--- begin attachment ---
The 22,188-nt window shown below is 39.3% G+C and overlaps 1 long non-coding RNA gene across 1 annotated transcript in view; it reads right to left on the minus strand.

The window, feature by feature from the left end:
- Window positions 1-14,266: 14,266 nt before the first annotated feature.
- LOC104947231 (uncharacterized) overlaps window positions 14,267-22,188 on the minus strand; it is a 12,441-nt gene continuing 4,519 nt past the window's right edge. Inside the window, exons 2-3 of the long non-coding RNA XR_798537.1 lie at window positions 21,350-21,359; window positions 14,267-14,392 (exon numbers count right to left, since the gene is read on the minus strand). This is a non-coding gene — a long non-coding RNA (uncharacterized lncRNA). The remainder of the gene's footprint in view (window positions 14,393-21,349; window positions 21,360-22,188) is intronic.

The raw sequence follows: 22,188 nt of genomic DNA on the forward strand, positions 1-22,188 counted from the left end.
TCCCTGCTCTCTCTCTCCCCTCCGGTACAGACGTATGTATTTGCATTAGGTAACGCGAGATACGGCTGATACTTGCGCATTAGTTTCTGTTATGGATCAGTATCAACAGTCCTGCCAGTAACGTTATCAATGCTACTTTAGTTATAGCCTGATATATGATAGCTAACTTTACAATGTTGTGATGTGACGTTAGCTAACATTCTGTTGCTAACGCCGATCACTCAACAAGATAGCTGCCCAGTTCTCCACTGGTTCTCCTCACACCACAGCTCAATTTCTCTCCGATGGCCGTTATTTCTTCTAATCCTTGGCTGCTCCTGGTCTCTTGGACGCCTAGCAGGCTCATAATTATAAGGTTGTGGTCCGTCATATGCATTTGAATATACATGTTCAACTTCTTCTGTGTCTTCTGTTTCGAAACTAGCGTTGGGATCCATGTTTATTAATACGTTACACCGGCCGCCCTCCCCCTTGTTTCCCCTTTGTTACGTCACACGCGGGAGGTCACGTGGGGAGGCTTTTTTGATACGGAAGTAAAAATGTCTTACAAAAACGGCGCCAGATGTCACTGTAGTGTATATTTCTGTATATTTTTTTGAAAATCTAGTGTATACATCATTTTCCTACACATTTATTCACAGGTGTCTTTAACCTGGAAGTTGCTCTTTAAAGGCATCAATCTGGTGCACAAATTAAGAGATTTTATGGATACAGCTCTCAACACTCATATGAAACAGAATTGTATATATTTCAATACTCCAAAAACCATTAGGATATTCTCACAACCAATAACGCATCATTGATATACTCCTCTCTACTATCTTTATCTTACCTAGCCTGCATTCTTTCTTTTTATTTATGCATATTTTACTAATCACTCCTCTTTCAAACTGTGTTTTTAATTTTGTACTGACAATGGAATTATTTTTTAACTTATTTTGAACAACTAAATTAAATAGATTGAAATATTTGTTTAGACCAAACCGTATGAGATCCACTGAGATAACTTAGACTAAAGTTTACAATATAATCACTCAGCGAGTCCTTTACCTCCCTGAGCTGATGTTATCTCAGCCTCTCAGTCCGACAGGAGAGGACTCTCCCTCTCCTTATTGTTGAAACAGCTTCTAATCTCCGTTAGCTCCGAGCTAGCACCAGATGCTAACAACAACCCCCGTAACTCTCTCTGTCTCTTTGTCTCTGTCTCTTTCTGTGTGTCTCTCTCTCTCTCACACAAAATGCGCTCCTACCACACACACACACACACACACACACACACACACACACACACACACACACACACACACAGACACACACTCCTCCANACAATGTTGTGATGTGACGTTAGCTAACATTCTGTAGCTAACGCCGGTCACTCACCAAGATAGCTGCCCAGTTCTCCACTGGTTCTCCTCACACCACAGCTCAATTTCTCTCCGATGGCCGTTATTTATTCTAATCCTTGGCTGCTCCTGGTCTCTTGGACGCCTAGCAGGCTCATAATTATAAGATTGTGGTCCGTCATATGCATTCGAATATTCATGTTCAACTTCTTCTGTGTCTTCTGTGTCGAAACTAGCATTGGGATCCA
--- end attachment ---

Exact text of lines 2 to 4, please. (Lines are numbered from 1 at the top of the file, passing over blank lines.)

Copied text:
The window, feature by feature from the left end:
- Window positions 1-14,266: 14,266 nt before the first annotated feature.
- LOC104947231 (uncharacterized) overlaps window positions 14,267-22,188 on the minus strand; it is a 12,441-nt gene continuing 4,519 nt past the window's right edge. Inside the window, exons 2-3 of the long non-coding RNA XR_798537.1 lie at window positions 21,350-21,359; window positions 14,267-14,392 (exon numbers count right to left, since the gene is read on the minus strand). This is a non-coding gene — a long non-coding RNA (uncharacterized lncRNA). The remainder of the gene's footprint in view (window positions 14,393-21,349; window positions 21,360-22,188) is intronic.